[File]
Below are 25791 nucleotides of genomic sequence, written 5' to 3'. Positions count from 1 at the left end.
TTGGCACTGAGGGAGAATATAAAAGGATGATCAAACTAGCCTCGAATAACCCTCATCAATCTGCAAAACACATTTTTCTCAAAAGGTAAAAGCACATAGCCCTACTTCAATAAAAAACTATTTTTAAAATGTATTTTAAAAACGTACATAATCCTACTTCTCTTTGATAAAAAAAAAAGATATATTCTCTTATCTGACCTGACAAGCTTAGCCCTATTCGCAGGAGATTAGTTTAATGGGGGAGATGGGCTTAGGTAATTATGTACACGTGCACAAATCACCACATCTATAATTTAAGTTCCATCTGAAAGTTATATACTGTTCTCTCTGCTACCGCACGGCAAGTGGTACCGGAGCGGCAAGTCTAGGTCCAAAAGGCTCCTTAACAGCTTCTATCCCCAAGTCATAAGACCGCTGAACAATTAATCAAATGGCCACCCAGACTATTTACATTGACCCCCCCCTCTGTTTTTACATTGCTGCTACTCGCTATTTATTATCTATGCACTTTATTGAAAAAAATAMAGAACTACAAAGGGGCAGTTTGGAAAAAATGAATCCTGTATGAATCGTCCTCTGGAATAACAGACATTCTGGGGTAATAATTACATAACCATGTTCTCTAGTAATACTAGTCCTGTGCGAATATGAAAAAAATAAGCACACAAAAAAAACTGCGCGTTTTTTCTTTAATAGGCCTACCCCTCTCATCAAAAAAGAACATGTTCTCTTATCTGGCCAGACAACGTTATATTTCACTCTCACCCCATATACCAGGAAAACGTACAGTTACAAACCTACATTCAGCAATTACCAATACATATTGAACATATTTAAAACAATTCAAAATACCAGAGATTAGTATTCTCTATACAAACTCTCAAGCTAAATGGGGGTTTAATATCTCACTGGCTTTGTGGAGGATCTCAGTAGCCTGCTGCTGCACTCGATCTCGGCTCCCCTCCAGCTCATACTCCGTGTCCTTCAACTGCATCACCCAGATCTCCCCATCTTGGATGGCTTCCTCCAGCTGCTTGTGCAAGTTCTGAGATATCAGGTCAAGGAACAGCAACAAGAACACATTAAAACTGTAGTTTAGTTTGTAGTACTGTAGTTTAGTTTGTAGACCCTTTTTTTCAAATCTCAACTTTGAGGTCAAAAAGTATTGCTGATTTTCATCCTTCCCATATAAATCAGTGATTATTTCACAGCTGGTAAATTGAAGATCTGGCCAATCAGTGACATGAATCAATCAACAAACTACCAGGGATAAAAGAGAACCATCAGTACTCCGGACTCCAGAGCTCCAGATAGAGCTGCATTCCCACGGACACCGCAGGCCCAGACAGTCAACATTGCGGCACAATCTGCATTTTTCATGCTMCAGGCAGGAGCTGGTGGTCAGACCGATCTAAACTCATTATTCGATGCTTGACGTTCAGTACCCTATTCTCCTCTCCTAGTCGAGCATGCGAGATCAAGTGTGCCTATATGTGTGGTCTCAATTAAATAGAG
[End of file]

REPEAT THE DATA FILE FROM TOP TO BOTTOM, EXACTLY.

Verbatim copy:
Below are 25791 nucleotides of genomic sequence, written 5' to 3'. Positions count from 1 at the left end.
TTGGCACTGAGGGAGAATATAAAAGGATGATCAAACTAGCCTCGAATAACCCTCATCAATCTGCAAAACACATTTTTCTCAAAAGGTAAAAGCACATAGCCCTACTTCAATAAAAAACTATTTTTAAAATGTATTTTAAAAACGTACATAATCCTACTTCTCTTTGATAAAAAAAAAAGATATATTCTCTTATCTGACCTGACAAGCTTAGCCCTATTCGCAGGAGATTAGTTTAATGGGGGAGATGGGCTTAGGTAATTATGTACACGTGCACAAATCACCACATCTATAATTTAAGTTCCATCTGAAAGTTATATACTGTTCTCTCTGCTACCGCACGGCAAGTGGTACCGGAGCGGCAAGTCTAGGTCCAAAAGGCTCCTTAACAGCTTCTATCCCCAAGTCATAAGACCGCTGAACAATTAATCAAATGGCCACCCAGACTATTTACATTGACCCCCCCCTCTGTTTTTACATTGCTGCTACTCGCTATTTATTATCTATGCACTTTATTGAAAAAAATAMAGAACTACAAAGGGGCAGTTTGGAAAAAATGAATCCTGTATGAATCGTCCTCTGGAATAACAGACATTCTGGGGTAATAATTACATAACCATGTTCTCTAGTAATACTAGTCCTGTGCGAATATGAAAAAAATAAGCACACAAAAAAAACTGCGCGTTTTTTCTTTAATAGGCCTACCCCTCTCATCAAAAAAGAACATGTTCTCTTATCTGGCCAGACAACGTTATATTTCACTCTCACCCCATATACCAGGAAAACGTACAGTTACAAACCTACATTCAGCAATTACCAATACATATTGAACATATTTAAAACAATTCAAAATACCAGAGATTAGTATTCTCTATACAAACTCTCAAGCTAAATGGGGGTTTAATATCTCACTGGCTTTGTGGAGGATCTCAGTAGCCTGCTGCTGCACTCGATCTCGGCTCCCCTCCAGCTCATACTCCGTGTCCTTCAACTGCATCACCCAGATCTCCCCATCTTGGATGGCTTCCTCCAGCTGCTTGTGCAAGTTCTGAGATATCAGGTCAAGGAACAGCAACAAGAACACATTAAAACTGTAGTTTAGTTTGTAGTACTGTAGTTTAGTTTGTAGACCCTTTTTTTCAAATCTCAACTTTGAGGTCAAAAAGTATTGCTGATTTTCATCCTTCCCATATAAATCAGTGATTATTTCACAGCTGGTAAATTGAAGATCTGGCCAATCAGTGACATGAATCAATCAACAAACTACCAGGGATAAAAGAGAACCATCAGTACTCCGGACTCCAGAGCTCCAGATAGAGCTGCATTCCCACGGACACCGCAGGCCCAGACAGTCAACATTGCGGCACAATCTGCATTTTTCATGCTMCAGGCAGGAGCTGGTGGTCAGACCGATCTAAACTCATTATTCGATGCTTGACGTTCAGTACCCTATTCTCCTCTCCTAGTCGAGCATGCGAGATCAAGTGTGCCTATATGTGTGGTCTCAATTAAATAGAG